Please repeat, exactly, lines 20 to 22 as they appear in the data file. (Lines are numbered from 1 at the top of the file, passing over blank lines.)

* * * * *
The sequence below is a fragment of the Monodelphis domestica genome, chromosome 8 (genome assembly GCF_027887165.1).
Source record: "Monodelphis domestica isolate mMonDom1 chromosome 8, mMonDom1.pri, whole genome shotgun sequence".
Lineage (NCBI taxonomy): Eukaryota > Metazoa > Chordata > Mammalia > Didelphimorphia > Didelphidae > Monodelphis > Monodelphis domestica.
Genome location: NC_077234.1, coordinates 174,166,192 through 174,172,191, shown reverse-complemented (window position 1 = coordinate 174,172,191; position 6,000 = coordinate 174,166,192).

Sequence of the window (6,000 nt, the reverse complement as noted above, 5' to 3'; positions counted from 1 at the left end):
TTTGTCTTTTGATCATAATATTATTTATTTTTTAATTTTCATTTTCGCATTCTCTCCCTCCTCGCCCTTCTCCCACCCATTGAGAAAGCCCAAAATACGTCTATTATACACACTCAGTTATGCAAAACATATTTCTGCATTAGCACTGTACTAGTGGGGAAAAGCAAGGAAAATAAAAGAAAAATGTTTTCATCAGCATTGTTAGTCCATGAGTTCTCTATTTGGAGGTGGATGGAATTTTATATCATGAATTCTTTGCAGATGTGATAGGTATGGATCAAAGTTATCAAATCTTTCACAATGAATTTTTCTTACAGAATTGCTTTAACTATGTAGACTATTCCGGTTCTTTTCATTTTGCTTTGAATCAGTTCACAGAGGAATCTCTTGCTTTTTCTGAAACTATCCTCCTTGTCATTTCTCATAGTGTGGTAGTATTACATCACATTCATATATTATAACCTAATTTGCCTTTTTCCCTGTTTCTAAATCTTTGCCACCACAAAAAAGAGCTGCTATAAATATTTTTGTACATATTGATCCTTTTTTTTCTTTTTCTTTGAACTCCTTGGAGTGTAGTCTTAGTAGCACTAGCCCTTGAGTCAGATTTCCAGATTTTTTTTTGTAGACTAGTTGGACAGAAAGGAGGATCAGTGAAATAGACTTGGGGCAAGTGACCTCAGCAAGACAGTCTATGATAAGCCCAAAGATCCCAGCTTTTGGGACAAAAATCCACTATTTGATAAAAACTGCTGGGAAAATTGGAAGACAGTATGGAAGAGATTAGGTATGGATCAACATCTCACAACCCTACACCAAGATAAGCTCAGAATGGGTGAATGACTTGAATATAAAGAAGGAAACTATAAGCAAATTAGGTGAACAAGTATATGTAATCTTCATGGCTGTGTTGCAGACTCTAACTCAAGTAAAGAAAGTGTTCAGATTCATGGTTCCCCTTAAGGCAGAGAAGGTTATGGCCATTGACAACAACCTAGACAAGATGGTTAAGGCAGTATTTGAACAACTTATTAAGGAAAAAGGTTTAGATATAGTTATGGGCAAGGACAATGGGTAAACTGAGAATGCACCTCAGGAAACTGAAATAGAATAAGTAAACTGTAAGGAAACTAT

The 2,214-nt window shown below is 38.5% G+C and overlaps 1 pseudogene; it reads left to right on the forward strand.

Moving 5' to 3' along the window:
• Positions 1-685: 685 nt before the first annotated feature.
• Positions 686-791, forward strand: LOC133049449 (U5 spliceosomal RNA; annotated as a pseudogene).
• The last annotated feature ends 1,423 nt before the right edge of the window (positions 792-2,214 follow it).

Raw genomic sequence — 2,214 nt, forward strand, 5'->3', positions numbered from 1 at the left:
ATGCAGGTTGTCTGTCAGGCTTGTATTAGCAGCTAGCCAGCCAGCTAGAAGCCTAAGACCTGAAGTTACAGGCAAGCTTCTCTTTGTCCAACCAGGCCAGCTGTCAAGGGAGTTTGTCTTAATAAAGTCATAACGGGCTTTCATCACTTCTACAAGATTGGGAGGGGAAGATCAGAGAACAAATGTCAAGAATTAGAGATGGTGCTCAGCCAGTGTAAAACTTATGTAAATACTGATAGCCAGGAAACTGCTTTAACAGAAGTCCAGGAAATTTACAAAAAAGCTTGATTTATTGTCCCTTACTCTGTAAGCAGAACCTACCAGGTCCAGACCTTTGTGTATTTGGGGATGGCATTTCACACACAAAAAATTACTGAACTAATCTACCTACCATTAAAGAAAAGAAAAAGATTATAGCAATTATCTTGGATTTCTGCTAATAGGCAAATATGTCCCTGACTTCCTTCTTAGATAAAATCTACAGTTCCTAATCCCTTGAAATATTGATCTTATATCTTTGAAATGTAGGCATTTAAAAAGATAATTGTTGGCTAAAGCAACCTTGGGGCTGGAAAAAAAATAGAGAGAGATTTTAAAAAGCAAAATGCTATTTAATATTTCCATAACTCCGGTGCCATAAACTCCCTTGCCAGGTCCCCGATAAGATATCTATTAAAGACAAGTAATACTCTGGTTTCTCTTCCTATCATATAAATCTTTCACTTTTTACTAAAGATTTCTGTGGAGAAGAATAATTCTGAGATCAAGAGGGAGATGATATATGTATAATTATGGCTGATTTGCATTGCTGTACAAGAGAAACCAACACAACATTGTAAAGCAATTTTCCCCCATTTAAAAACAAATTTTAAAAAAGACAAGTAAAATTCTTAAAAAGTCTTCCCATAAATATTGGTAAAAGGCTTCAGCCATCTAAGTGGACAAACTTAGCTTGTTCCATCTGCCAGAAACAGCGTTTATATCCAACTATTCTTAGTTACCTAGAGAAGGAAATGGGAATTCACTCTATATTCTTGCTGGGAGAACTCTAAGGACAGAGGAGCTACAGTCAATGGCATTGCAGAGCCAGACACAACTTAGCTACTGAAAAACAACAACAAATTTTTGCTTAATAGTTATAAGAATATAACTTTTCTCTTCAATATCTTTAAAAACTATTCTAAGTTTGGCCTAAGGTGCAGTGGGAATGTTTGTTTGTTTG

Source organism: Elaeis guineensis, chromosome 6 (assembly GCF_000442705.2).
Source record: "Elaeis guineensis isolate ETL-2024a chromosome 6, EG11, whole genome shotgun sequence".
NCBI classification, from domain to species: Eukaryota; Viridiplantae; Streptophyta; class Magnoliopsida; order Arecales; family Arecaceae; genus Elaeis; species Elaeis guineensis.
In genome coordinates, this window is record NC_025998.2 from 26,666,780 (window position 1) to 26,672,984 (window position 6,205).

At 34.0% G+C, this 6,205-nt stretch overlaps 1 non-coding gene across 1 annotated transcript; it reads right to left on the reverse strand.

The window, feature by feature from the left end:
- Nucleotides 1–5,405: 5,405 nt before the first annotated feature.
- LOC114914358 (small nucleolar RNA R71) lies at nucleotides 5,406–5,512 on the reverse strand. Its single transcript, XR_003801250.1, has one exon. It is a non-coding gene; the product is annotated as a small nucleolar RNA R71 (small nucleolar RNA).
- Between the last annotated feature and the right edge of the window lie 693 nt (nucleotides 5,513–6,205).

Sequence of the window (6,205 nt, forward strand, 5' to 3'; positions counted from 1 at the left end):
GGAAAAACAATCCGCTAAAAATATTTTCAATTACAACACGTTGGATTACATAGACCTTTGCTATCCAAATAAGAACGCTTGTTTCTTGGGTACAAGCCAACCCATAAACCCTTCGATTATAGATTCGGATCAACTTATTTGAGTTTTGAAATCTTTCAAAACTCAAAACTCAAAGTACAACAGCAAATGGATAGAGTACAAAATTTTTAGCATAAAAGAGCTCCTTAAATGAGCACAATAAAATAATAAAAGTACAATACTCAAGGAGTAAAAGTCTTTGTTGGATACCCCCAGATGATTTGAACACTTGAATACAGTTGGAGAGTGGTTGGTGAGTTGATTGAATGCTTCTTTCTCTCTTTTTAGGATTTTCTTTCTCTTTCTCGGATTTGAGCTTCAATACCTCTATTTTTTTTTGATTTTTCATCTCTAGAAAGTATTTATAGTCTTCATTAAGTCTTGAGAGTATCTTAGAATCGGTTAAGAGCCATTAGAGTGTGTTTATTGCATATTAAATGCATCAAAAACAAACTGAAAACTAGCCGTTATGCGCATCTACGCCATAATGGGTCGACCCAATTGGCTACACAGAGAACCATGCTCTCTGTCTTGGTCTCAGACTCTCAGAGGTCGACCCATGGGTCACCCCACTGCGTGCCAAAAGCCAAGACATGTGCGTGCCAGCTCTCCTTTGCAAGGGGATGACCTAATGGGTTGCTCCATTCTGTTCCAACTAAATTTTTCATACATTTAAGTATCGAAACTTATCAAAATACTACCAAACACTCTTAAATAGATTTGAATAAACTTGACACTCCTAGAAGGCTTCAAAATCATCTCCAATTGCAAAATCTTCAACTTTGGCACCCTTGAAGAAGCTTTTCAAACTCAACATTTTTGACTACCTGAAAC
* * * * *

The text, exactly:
- Nucleotides 1–5,405: 5,405 nt before the first annotated feature.
- LOC114914358 (small nucleolar RNA R71) lies at nucleotides 5,406–5,512 on the reverse strand. Its single transcript, XR_003801250.1, has one exon. It is a non-coding gene; the product is annotated as a small nucleolar RNA R71 (small nucleolar RNA).
- Between the last annotated feature and the right edge of the window lie 693 nt (nucleotides 5,513–6,205).